Thus began the science of Patapsychology, Prof. Finnegan’s most enduring, and endearing, contribution to the world — aside from the computer-enhanced photos of the Face on Mars with which he endeavored to prove that the Face depicted Moishe Horwitz, his lifelong mentor and idol. This, of course, remains highly controversial, especially among disciples of Richard Hoagland, who believe the Face looks more like the Sphinx, those who insist it looks like Elvis to them, and the dullards who only see it as a bunch of rocks.
Nobody should confuse Patapsychology with parapsychology, although this precise misunderstanding evidently inspired the long and venomous diatribes against Finnegan by Prof. Sheissenhosen of Heidelberg. (We need not credit the allegations of Herr Doktor Hamburger that Sheissenhosen also dispatched the three separate letter-bombs sent to Finnegan in 1982, ‘83 and ‘87. Even in the most heated academic debate some limits of decorem should remain, one would hope.)
Sheissenhosen evidently believed that “parapsychology” represented an unprovoked attack on his language and thought, and that Finnegan often leaped from shadows; he even suspected the Dalkey sage of slinking and of hiding behind a belly laugh, although the latter seems physiologically impossible. (I tried it once and found it made me more visible, not less.) In fact, Sheissenhosen never did correct his original error of misreading patapsycholgy as parapsychology. You will find more about the Sheissenhosen-Finnegan-LaPuta-Hamburger controversy in deSelby’s Finnegan: Enigma of the Occident, Tourneur’s Finnegan: Homme ou Dieu? and/or Sheissenhosen’s own Finneganismus und Dummheit (6 volumes).
Patapsychology begins from Murphy’s Law, as Finnegan called the First Axiom, adopted from Sean Murphy. This says,and I quote,“The normal does not exist. The average does not exist. We know only a very large but probably finite phalanx of discrete space-time events encountered and endured.” In less technical language, the Board of the College of Patapsychology offers one million Irish punds [around $700,000 American] to any “normalist” who can exhibit “a normal sunset, an average Beethoven sonata, an ordinary Playmate of the Month, or any thing or event in space-time that qualifies as normal, average or ordinary.”
In a world where no two fingerprints appear identical, and no two brains appear identical, and an electron does not even seem identical to itself from one nanosecond to another, patapsychology seems on safe ground here.
No normalist has yet produced even a totally normal dog, an average cat, or even an ordinary chickadee. Attempts to find an average Bird of Paradise, an ordinary haiku or even a normal cardiologist have floundered pathetically. The normal, the average, the ordinary, even the typical, exist only in statistics, i.e. the human mathematical mindscape. They never appear in external space-time, which consists only and always of nonnormal events in nonnormal series.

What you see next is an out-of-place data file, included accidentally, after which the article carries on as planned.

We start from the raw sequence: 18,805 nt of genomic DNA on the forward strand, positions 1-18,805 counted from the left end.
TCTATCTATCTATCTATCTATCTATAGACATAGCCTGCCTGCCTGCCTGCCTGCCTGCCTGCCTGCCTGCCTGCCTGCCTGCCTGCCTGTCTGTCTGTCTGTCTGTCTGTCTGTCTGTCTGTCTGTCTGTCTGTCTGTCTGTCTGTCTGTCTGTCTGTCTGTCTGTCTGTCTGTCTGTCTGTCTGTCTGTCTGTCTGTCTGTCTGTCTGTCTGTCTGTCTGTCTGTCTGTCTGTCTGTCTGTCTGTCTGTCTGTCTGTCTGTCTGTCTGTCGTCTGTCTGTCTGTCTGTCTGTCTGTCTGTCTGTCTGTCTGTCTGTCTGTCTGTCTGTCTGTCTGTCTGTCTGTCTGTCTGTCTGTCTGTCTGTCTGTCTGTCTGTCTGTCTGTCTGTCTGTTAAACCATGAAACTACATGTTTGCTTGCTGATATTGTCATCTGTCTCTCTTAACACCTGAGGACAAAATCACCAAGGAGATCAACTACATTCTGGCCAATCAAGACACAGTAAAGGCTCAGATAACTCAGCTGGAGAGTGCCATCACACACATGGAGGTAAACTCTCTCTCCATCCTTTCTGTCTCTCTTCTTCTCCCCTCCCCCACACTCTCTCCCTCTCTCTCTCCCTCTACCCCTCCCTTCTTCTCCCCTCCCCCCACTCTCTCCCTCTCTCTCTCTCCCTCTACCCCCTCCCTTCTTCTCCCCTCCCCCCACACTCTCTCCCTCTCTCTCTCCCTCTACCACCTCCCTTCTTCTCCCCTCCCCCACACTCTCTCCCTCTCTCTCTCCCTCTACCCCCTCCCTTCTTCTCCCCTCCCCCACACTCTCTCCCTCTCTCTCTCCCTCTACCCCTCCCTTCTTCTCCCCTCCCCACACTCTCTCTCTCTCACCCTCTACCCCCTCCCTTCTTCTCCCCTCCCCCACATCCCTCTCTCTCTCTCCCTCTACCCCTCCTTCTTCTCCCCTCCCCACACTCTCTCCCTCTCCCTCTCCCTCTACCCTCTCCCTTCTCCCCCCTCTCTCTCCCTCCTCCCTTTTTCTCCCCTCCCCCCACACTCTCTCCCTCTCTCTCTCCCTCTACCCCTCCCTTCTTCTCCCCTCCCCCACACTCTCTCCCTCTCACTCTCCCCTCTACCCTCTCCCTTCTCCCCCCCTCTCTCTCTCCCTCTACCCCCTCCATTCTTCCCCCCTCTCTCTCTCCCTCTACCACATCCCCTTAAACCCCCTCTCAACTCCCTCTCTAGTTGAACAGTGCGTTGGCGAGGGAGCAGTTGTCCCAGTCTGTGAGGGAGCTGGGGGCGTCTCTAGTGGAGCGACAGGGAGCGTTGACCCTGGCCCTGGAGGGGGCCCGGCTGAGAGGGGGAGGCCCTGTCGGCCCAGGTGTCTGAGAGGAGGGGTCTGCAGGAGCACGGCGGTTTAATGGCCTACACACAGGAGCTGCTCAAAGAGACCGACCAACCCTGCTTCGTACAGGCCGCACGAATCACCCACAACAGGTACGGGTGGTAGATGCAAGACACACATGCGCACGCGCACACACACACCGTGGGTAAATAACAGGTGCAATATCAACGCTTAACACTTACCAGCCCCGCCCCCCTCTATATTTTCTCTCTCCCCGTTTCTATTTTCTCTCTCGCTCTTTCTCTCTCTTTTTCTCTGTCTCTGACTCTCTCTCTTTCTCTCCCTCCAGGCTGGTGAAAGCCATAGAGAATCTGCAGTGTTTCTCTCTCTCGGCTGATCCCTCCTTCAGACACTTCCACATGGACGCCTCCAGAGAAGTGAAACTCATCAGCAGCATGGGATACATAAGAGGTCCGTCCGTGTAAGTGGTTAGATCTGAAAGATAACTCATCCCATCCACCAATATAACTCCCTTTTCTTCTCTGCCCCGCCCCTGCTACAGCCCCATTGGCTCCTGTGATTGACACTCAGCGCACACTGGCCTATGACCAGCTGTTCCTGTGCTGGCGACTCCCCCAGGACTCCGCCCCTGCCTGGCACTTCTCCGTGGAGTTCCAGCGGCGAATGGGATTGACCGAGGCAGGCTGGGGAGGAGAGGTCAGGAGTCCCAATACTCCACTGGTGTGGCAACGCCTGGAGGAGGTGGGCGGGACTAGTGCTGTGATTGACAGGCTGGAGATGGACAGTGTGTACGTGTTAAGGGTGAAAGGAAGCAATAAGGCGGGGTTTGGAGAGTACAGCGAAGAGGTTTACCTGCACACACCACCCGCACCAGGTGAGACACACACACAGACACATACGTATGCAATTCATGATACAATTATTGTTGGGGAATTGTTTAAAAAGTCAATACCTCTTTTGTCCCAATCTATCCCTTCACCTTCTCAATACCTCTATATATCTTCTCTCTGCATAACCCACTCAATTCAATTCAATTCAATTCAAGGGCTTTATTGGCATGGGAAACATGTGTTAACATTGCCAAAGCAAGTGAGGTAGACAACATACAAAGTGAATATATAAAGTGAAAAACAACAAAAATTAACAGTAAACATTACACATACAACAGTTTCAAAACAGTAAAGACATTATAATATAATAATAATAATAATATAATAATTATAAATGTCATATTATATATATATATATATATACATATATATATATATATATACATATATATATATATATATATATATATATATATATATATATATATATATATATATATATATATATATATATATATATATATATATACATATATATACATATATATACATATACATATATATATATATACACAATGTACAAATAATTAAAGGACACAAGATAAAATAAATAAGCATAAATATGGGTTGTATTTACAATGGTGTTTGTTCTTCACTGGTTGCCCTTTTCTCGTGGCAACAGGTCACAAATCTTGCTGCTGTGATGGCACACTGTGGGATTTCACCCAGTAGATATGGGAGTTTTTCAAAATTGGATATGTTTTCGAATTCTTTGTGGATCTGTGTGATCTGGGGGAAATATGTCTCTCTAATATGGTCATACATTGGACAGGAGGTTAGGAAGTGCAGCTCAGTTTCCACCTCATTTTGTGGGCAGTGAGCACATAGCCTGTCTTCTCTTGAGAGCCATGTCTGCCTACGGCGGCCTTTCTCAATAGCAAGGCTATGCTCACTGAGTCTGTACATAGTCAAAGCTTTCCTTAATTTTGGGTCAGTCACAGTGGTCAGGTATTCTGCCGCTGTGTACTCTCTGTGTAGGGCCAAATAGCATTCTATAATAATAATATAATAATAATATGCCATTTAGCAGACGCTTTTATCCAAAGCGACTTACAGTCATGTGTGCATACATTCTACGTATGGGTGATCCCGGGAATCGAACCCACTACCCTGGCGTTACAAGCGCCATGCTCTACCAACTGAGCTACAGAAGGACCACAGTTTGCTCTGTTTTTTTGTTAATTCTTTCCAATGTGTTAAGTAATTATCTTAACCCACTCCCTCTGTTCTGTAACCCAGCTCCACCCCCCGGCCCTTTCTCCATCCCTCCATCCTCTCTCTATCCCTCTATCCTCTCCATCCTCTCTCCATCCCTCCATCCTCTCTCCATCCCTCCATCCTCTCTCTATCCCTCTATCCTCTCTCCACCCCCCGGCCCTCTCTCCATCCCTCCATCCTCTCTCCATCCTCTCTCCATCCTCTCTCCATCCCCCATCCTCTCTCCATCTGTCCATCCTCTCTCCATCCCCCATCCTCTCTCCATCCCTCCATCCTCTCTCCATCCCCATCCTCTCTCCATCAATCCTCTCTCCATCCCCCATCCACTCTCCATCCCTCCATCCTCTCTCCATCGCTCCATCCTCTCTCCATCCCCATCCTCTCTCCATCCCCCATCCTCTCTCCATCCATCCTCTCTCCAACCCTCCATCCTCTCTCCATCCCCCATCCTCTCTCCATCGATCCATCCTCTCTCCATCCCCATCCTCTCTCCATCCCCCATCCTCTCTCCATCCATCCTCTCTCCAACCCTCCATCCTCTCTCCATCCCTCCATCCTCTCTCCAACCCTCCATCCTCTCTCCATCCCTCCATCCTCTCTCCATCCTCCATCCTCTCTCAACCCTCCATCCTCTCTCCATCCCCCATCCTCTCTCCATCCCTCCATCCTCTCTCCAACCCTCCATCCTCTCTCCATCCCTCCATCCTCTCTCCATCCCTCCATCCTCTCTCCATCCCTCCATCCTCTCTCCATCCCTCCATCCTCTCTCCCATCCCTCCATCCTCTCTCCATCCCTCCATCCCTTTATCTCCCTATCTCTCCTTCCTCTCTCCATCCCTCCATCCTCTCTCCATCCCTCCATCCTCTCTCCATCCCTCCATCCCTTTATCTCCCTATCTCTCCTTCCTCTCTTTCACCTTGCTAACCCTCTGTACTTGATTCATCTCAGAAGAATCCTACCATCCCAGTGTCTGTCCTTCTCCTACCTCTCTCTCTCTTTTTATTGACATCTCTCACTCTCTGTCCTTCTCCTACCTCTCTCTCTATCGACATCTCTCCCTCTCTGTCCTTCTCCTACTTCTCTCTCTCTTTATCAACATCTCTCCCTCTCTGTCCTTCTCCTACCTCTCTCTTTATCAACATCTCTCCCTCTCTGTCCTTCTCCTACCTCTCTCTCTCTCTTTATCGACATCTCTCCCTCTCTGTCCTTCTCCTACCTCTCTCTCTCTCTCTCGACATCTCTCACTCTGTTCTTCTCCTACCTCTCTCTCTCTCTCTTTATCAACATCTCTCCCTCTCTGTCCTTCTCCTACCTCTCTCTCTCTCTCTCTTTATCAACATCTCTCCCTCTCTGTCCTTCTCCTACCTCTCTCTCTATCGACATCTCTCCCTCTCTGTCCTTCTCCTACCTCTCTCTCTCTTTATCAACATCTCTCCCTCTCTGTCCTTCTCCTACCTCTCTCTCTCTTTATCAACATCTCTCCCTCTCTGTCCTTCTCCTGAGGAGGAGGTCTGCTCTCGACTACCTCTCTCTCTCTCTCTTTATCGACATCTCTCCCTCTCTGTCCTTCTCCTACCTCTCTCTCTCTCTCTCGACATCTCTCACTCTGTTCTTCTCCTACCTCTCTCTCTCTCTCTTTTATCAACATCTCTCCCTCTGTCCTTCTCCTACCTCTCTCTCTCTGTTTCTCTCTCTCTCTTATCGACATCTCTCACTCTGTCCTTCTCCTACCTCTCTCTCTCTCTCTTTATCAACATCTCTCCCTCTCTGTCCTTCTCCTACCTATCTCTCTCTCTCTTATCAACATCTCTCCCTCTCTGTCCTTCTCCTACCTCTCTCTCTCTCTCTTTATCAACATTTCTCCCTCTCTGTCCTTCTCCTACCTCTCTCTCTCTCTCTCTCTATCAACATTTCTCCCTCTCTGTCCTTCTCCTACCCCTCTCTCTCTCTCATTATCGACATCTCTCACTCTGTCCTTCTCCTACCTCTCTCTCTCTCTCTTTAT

Thus, unless you’re an illiterate and malnourished Asian with exactly 1.04 vaginas and 0.96 testicles, living in substandard housing, you do not qualify as normal but as abnormal, subnormal, supernormal, paranormal or some variety of nonnormal.
The canny will detect here the usual Celtic impulse to make hash out of everything that seems obvious and incontrovertable to Saxons, grocers and other Fundamentalist Materialists. Patapsychology follows in the great tradition of Swift, who once proved with a horoscope that an astrologer named Partridge had died, even though Partridge continued to deny this in print; Bishop Berkeley, who proved that the universe doesn’t exist but God has a persistent delusion that it does; William Rowan Hamilton, who invented the noncommutative algebra in which p times q does not equal q times p; Wilde, who asked if the academic commentators on Hamlet had really gone mad or only pretended to have gone mad; John S. Bell, who proved mathematically that if any universe corresponds to the equations of quantum mathematics that universe must have nonlocal correlations similar to Jungian synchronicities; etc.
In the patapsychological model, the normal having vanished, most generalizations, especially about nonmathematical groups, disappear along with it. The monorchoid Mr. Hitler, for instance, could not generalize about “the Jews” within the patapsychological model, because first he would have to find a normal or average Jew, which appears as intracible to demonstration as exhibitting the Ideal Platonic Jew (or the Ideal Platonic Chicken Farm complete with Ideal Platonic Chickenshit.)